“My prayer is not that you take them out of the world but that you protect them from the evil one. They are not of the world, even as I am not of it. Sanctify them by the truth; your word is truth. As you sent me into the world, I have sent them into the world…. My prayer is not for them alone. I pray also for those who will believe in me through their message” – John 17:15-18, 20
“You are the salt of the earth. But if the salt loses its saltiness, how can it be made salty again? It is no longer good for anything, except to be thrown out and trampled by men. You are the light of the world. A city on a hill cannot be hidden. Neither do people light a lamp and put it under a bowl. Instead they put it on its stand, and it gives light to everyone in the house. In the same way, let your light shine before men, that they may see your good deeds and praise your Father in heaven.” – Matthew 5:13-16
“Surely the Lord is in this place, and I did not know it.” – Genesis 28:16
As people around the world listen to the news each day, two questions reverberate in our minds, (1) “What can be done?” and (2) “Who will do it?” Whether we are watching as over 200,000 gallons (about 800,000 litres) of oil spill into the Gulf of Mexico each day, or hearing of the lives lost in train crashes in India and China, or the continuing violence and tensions between North and South Korea, the problems seem so large and overwhelming that we are inclined to throw up our hands in resignation.
As Chuck Colson once asked, “Where is the hope? I meet millions of people who feel demoralized by the decay around us.” Colson continues to answer this question by saying,
The hope that each of us has is not in who governs us, or what laws we pass, or what great things we do as a nation. Our hope is in the power of God working through the hearts of people….that’s where our hope is in life.
To expound further, our hope is not in any specific or particular institution around us; rather, it is through the power of God working through individual Christians.
This includes Christians working in the private areas of our lives—in our hearts, in our families, and among our friends. However, it also includes Christians working in the public areas of our lives—in government, business, education, science, and media, arts, music, etc.
Christians and the public arena for the most part have not been peaceful bedfellows. Often, Christians are portrayed in the media as strident fundamentalist protesters calling for values the public has long since deemed unpopular and/or outdated.
Additionally, Christians have often retreated into private ghettos, deeming the public sphere as “too messy” or “too dirty.” Both are extreme caricatures and not entirely valid. More importantly, neither approach is biblically validated.
Christ calls his believers to be in the world but not of the world. Christ’s own high priestly prayer asks the Father not to take them out of the world, but to protect them from the evil one (John 17:15). Christians are called to be in the world as active participants, not to forfeit their voices by removing themselves from the world into their own private ghettos. This is because Christ’s purpose is for “those who will believe in [him] through their message” (John 17:20). We are called to be active in the public arena—to deliver his message of hope so others will believe in him.
Christians are also called to deliver this message of hope not stridently, but naturally. Just as salt’s main role in a dish is not to call attention to itself, but rather to preserve and enhance the flavors around it, Christians are called to preserve and enhance goodness wherever we are.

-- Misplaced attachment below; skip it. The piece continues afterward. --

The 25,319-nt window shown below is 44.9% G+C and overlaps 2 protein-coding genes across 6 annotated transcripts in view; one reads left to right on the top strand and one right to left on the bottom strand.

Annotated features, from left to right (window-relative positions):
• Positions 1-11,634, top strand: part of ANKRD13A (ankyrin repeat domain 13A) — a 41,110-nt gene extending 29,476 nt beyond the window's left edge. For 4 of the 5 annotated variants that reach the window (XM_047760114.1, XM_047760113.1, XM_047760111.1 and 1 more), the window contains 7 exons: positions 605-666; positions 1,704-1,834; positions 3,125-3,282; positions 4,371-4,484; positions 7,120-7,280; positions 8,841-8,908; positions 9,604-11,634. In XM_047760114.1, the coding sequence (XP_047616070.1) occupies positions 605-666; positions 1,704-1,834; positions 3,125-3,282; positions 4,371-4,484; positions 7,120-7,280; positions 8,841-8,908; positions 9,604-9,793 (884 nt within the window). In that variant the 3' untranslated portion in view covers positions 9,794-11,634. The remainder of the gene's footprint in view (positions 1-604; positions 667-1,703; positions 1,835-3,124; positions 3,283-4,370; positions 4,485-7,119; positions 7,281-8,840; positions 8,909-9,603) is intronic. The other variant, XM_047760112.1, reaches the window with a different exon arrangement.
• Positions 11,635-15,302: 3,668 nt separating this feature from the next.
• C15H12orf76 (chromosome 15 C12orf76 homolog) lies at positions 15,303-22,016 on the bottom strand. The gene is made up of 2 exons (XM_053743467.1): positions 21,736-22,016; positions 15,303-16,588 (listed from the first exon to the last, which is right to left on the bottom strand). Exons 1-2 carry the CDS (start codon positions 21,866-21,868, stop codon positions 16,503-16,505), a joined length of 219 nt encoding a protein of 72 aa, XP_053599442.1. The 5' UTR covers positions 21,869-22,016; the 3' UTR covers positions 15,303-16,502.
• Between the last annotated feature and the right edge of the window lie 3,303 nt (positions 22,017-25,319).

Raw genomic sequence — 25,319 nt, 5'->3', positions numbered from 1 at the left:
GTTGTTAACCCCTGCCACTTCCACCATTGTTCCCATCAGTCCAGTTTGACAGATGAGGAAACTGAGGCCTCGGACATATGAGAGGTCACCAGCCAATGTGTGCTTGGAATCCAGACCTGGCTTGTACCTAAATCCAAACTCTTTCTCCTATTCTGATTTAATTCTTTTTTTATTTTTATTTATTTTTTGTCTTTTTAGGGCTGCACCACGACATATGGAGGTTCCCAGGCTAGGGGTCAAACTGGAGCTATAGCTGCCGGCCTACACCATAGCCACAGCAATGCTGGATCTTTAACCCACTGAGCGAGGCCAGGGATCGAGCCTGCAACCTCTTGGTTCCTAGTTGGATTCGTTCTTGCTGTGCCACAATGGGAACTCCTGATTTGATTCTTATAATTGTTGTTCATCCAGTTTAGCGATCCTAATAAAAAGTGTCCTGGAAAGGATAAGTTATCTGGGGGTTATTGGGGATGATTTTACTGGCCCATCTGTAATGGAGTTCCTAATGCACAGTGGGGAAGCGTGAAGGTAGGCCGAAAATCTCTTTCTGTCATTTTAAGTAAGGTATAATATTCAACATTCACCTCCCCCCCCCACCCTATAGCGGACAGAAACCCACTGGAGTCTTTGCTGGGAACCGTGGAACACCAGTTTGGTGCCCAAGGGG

And although salt is not to call attention to itself, it must not lose its distinctiveness or it is useless. In the same way, Christians must not lose our distinctiveness and merely conform to the ways of this world; rather, we must add our own flavor and the Lord’s preserving power into the world. Just as the purpose of light is not to draw attention to itself, but to dispel darkness and to illuminate and highlight what is around us, so too are Christians to dispel darkness and to illuminate or highlight truth wherever we are.
Wherever we are actively connecting with the world constitutes the public arena, whether in the halls of trade, the academy, restaurants, or scientific laboratories. The public arena is not reserved solely for Hollywood and government. Although many of us want to see those in media living out their faith to encourage us, more often it is through people like Ralph Winter, who quietly but deeply impact their fields as salt and light. Both Ralph Winter (USCWM), as well as Ralph Winter (producer of X-men Trilogy, Star Trek movies) became two of the most influential and respected Christians in their fields. With their extraordinary credentials and meticulous, uncompromising work, both have earned a right to be heard. Additionally, both have been active in mentoring and encouraging Christians in their fields.
We must work toward creatively engaging the public arena with excellence in our work and testimony and furthering development of personal relationships in not only mentoring and encouraging fellow Christians in our fields, but also in reaching our colleagues as salt and light.
It is my hope and prayer that we are able to creatively and successfully engage the public arena with a better understanding of the marketplace and the media, and a better understanding to connect with people personally and dynamically. I pray that the studies and meditations in this issue would inspire us to recognize where God is already at work in the world and engage with him by being salt and light to bring the gospel to all.